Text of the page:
The rolled end Il' of the clampingY member I4 provides a very effective projection having suflicient resilience to snap over-the end of the holding member and, at the same time, having sufcient strength to hold it securely in position. The rolled portion also oifers a convenient means Vforengagement with the thumb or finger to raise the clamping member and remove the blade.
By hinging the clamping barY I4 to the holding member 2, the parts of the razor need not be disassembled in order to remove or replace the blade... Another advantage is that the several parts are connected while the blade isV removed,
A and cannot accidentally fall apa-rt or become lost.
It may be desirable, in some cases, to provide a more convenient means than'the rolled end I'I for engaging and raising the clamping member I4. A slightly different construction is shown in Fig. 3 for this purpose, wherein the end ,of lthe clamping member is slotted, as shown at 2i), to form a tab or end part 22 and the two side portions are"roiled, as shown, to form projections 2l adapted to engage the end of the holding member in the same way as projection Il. In the construction shown in Fig. 3, the outwardly extending end part 22 serves as a more convenient means for engaging and raising the clampingmember. If desired, the tip of the end part or tab 22 may be bent slightly upwardly to'facilitate engageing recesses or slots 23 formed inthe clamping member I-/i and'within recesses or slots 25 formed in the blade. The recesses may be substantially rectangular, as shown in Fig. 4, but preferably the entrance portions are flared outwardly to facilitate entry of the projections 24 therein.
' Preferably, the width of the recesses is such that the sides thereof wedge against the projections Eid to prevent anylon'gitudinal movement of the blades. ,Other forms of recesses are shown at 25a and Reb, in Figs. 5 and 6, respectively. In
Ythese figures, the entrance portion is flared outwardly slightly to form a converging neck portion 2. The bottom of the recesses below the neck is preferably or" a slightly greater width than 'the neck portion. The advantage of the neck portion 2i is that the unsupported metal is more Due to limitaresilient or flexible than the wall portions of the` recesses 25 in Fig. 4, and allows for greater inaccuracies in the manufacture Yof the blades, without impairing the fit between the recesses and the projections 2d. The bottoms of the recesses may be of any desired shape, for example, Y
star-shaped, as shown in Fig. 6, to improve the Y appearance or to serve as a trade-mark.
In removing and replacing the blade, the clamping member I4 is engagedV by its rolled endV II or bythe projection 22, as shown in Fig.'3, and the end is raised upwardly about its opposite-hinged n end so that the blade is completely exposed and may be removed without diiculty. If desired, the central portion of the blade holding member 2, intermediate the projections 24, may be provided with a recess 2S so that the blade extends,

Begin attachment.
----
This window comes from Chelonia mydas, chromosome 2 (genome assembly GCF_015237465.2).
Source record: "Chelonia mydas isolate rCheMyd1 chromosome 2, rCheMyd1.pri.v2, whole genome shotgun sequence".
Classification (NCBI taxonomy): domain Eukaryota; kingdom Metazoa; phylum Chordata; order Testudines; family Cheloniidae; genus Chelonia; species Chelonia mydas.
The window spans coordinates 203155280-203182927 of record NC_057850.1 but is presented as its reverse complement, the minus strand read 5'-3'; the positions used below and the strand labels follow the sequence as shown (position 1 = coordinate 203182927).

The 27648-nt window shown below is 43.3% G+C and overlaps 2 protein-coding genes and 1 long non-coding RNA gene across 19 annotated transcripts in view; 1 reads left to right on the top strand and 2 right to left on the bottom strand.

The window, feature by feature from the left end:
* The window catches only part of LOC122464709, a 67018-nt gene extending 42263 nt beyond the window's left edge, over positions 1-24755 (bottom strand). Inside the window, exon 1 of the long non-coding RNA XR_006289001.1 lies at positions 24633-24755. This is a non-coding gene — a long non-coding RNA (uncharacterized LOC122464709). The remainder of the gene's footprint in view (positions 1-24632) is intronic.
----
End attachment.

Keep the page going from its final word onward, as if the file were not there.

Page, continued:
has been placed in the holder, the'clamping mem'- er I4 is swung about its hinge and the free end clamped over the end of theholder to hold the blade in the` holder. The Vrazor is then ready to be used. from the holder to Vfacilitate manufacture of the parts butmay be integral with it, if desired. Y
It .will be seen that the present invention provides a simple construction made from parts which can be readily manufactured. The blade is securely held in position against movement in any direction and can be removed and replaced in minimum time and with minimum ,eiort Thepparts of the holder are completely exposed when the clamping member is raised so that they may be readily reached for cleaning purposes. 'Ihe guard rings cooperate with the cutting edge to prevent injuries to the face and, in addition, to afford a massaging action which gives a cleaner, smoother and more comfortable shave.
As various changes maybe made in the form, construction and arrangement of parts without departing from the spirit and scope of the invention and without sacrificing its advantages, it is to be understood that all matter herein is to be interpreted as illustrative and not in a limiting sense. Y
Having thus described my invention, I claim:
1. In a safety razor, the combination of a hold- `ing member, a clamping bar hinged at one end of said holding member for clamping a razor blade in operative position, the opposite end of said bar having a projection adapted to snap over the other end of the holding member to hold the barV in position, said other end ofthe holding member having a pair of raised projections extending along the sides of said clamping bar, said projections having upwardlyand outwardly taperingY surfaces at the sides thereof adapted to guide the sides of the free end of said clamping bar into its closed position. v l
2. In a safety razor, the combination of a supporting member made of relatively thin metal, one edge of said supporting member being bent upwardly to form an abutment for one edge of the razor blade, projections extendinginwardly from. said upwardly bent portion, a razor blade The handle is preferablyV detachable having a plurality of recesses in one edge thereof adapted to register with said projections to hold the razor blade accurately in position, and a clamping member adapted to further secure said razor blade in position.